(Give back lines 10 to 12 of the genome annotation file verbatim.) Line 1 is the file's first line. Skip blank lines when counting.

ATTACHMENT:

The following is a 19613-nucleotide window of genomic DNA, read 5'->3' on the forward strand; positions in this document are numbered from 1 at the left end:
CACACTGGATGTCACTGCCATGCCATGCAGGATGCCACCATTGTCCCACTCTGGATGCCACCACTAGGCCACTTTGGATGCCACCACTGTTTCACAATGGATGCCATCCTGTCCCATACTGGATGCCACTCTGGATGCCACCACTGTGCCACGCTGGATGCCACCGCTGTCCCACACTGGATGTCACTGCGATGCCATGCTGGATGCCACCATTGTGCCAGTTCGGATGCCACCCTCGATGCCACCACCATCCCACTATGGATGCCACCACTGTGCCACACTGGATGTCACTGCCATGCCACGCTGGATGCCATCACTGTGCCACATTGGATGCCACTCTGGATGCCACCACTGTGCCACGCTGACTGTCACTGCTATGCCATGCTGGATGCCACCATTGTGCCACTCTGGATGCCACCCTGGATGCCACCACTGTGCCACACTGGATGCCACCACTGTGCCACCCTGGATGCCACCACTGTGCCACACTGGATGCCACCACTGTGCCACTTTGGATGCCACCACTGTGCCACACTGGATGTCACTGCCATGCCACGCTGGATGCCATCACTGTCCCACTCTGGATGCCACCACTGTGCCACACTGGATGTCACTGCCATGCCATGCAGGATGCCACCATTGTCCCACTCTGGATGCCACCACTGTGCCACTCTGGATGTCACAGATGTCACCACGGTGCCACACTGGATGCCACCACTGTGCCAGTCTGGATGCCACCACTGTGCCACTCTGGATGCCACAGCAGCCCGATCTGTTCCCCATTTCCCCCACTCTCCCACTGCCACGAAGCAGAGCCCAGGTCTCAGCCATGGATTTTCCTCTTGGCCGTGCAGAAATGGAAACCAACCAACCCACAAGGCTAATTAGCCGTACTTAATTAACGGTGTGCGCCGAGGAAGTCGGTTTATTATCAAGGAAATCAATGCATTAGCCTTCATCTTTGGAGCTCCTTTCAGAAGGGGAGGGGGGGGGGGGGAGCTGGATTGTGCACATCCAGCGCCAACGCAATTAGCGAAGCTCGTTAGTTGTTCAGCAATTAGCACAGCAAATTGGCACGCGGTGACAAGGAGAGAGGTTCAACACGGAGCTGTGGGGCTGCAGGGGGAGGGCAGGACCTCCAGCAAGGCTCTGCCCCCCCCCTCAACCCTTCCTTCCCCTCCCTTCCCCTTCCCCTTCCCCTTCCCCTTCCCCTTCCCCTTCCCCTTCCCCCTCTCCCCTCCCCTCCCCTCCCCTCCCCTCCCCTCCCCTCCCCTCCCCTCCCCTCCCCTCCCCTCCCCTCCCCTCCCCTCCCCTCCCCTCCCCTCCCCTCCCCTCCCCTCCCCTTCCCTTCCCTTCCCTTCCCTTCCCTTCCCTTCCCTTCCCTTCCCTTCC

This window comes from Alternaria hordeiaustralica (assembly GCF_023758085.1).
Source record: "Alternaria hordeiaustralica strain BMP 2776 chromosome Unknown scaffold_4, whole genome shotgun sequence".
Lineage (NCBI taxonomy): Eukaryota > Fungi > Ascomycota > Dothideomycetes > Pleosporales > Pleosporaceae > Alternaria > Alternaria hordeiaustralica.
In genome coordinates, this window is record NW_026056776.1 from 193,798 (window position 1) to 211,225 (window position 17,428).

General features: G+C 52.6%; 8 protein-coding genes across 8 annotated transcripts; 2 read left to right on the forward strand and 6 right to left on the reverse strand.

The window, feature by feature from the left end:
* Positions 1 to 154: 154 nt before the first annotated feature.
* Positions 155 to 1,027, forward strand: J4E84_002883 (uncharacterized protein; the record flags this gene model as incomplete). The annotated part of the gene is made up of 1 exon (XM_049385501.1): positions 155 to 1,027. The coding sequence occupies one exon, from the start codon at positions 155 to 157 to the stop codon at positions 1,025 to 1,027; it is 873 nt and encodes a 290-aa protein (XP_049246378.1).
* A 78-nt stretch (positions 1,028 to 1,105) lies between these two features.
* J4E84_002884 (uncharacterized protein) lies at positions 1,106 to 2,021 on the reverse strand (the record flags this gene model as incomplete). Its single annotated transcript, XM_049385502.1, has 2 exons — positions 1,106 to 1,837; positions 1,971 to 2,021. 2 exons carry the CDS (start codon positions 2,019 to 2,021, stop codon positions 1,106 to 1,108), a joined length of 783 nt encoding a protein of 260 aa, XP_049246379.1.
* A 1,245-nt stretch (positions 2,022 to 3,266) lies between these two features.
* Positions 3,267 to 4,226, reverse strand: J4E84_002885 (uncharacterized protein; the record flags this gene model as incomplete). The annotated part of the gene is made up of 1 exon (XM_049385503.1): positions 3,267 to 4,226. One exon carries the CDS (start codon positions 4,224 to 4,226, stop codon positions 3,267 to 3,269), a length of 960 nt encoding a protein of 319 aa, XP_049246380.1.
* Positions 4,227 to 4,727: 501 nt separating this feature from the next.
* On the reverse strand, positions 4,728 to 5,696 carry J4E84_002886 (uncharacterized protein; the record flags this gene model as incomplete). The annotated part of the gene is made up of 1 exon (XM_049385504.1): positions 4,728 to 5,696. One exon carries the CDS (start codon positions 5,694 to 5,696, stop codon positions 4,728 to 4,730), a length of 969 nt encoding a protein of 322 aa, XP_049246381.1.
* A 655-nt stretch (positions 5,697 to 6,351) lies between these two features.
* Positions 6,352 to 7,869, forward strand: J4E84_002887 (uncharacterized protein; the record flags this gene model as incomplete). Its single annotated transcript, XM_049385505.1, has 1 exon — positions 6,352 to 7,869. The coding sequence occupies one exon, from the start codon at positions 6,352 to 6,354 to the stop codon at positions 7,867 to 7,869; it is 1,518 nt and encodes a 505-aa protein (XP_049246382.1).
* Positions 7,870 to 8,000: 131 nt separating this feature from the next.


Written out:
* Positions 155 to 1,027, forward strand: J4E84_002883 (uncharacterized protein; the record flags this gene model as incomplete). The annotated part of the gene is made up of 1 exon (XM_049385501.1): positions 155 to 1,027. The coding sequence occupies one exon, from the start codon at positions 155 to 157 to the stop codon at positions 1,025 to 1,027; it is 873 nt and encodes a 290-aa protein (XP_049246378.1).
* A 78-nt stretch (positions 1,028 to 1,105) lies between these two features.
* J4E84_002884 (uncharacterized protein) lies at positions 1,106 to 2,021 on the reverse strand (the record flags this gene model as incomplete). Its single annotated transcript, XM_049385502.1, has 2 exons — positions 1,106 to 1,837; positions 1,971 to 2,021. 2 exons carry the CDS (start codon positions 2,019 to 2,021, stop codon positions 1,106 to 1,108), a joined length of 783 nt encoding a protein of 260 aa, XP_049246379.1.